In June, Karla Boxall, PhD candidate in Polar Studies at the Scott Polar Institute and Special Supervisor in Geography at Newnham, took part in the Juneau Icefield Research Programme. For over 75 years, the programme, which takes place on the Juneau Icefield in Alaska, has maintained the longest-running study of any glacier in the Western Hemisphere.
This includes a continuous mass balance record (i.e. how much ice the icefield is losing each year). To maintain this record, participants of the programme dig mass balance pits on the Lemon Creek Glacier, which involves digging through the snow layer that lies on the glacier’s surface, until the ice beneath is reached. Snow depth and density measurements are taken and compared to existing measurements to assess the change in the amount of snowfall that survives the melt season over time.
Karla completed a BA in Geography and an MPhil in Polar Studies at Newnham before beginning her PhD. Her current research interests focuses on the effects of climate change on the Antarctic Ice Sheet. She uses satellite remote sensing to observe the varying rates of flow of floating ice shelves and their surrounding glaciers, over a range of timescales.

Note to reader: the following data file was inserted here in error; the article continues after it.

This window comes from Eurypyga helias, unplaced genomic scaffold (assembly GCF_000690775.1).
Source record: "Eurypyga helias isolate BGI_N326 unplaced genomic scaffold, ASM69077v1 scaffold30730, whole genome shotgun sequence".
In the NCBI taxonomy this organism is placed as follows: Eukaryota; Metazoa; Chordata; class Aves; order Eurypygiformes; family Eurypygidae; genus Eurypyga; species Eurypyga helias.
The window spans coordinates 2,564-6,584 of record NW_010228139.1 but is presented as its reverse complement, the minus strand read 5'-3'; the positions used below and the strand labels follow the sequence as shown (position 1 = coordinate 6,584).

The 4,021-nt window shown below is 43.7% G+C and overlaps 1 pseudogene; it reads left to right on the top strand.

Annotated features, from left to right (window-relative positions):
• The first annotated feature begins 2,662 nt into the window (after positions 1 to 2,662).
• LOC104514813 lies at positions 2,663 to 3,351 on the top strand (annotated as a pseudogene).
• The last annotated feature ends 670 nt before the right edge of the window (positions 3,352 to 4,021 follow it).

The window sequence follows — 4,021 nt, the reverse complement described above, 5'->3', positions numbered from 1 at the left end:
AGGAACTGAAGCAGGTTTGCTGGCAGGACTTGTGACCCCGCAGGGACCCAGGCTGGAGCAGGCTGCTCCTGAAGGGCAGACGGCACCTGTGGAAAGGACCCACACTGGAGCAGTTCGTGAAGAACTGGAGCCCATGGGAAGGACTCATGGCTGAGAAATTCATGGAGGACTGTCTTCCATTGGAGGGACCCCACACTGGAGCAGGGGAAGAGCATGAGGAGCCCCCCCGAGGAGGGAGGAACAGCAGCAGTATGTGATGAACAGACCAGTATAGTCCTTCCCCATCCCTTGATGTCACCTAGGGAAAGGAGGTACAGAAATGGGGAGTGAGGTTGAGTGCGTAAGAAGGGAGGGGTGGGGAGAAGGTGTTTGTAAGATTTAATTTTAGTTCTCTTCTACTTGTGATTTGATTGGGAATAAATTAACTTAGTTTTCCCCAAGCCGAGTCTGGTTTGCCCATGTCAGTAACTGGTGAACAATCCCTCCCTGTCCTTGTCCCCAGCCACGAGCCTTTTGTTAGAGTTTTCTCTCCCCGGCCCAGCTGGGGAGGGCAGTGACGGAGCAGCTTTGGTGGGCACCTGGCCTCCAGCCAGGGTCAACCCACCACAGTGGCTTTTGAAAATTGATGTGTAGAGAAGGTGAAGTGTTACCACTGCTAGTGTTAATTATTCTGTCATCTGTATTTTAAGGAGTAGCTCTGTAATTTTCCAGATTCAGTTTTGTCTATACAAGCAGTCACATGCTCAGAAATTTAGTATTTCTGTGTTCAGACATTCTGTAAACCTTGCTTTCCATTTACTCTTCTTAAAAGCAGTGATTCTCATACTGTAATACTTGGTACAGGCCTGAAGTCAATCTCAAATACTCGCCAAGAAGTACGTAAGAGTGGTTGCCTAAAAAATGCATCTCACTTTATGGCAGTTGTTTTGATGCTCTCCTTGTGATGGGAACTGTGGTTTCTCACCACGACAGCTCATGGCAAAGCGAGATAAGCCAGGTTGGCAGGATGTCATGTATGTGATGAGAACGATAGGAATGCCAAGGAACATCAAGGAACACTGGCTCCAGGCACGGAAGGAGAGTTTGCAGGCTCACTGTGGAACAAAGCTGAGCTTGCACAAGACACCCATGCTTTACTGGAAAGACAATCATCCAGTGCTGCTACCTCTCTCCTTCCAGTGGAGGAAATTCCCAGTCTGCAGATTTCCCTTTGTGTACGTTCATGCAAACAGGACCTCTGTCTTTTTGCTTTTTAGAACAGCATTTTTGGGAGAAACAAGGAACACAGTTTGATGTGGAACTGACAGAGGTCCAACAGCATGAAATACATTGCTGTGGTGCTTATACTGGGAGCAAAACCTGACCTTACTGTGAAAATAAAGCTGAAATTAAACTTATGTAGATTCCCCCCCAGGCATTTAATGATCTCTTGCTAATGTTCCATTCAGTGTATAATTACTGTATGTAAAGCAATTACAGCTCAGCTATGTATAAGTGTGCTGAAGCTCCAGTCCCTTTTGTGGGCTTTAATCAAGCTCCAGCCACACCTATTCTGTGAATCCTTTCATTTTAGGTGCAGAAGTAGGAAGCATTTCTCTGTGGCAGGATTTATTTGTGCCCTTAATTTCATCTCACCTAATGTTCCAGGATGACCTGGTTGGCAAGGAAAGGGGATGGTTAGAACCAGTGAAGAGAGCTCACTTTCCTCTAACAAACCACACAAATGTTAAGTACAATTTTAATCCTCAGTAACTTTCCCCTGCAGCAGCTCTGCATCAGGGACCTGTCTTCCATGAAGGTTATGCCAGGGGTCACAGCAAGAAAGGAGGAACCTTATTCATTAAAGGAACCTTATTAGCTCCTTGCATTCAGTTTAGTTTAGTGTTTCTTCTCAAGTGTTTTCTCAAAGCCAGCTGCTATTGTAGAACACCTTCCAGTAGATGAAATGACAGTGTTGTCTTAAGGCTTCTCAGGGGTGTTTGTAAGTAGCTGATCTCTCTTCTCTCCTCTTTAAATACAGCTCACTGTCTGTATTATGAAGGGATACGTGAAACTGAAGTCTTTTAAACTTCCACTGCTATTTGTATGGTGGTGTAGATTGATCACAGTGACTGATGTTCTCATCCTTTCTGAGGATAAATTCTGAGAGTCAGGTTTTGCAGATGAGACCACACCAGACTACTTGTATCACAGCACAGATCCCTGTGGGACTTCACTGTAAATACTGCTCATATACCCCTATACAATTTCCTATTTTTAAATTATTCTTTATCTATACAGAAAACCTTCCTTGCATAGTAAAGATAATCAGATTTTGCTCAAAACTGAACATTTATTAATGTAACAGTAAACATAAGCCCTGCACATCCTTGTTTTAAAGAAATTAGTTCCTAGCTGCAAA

“I attended the Research Programme as faculty, which involved delivering lectures and workshops based primarily on my PhD research,” Karla explains. “In particular, I discussed the role of remote sensing in glacier and ice sheet monitoring, especially the use of satellites to measure the speed at which ice sheets flow.
“I feel extremely fortunate to have had the opportunity to contribute to this programme, both regarding my direct contribution to acquiring the mass balance measurements (despite having to dig down four-plus metres in the pouring rain!) and the opportunity to share my research with the historic, global community that comprises the Research Programme. Furthermore, waking up to the panoramic view of glaciers and mountains made the lack of a warm shower bearable!”
Thanks to Karla for the use of the photos above of her in action.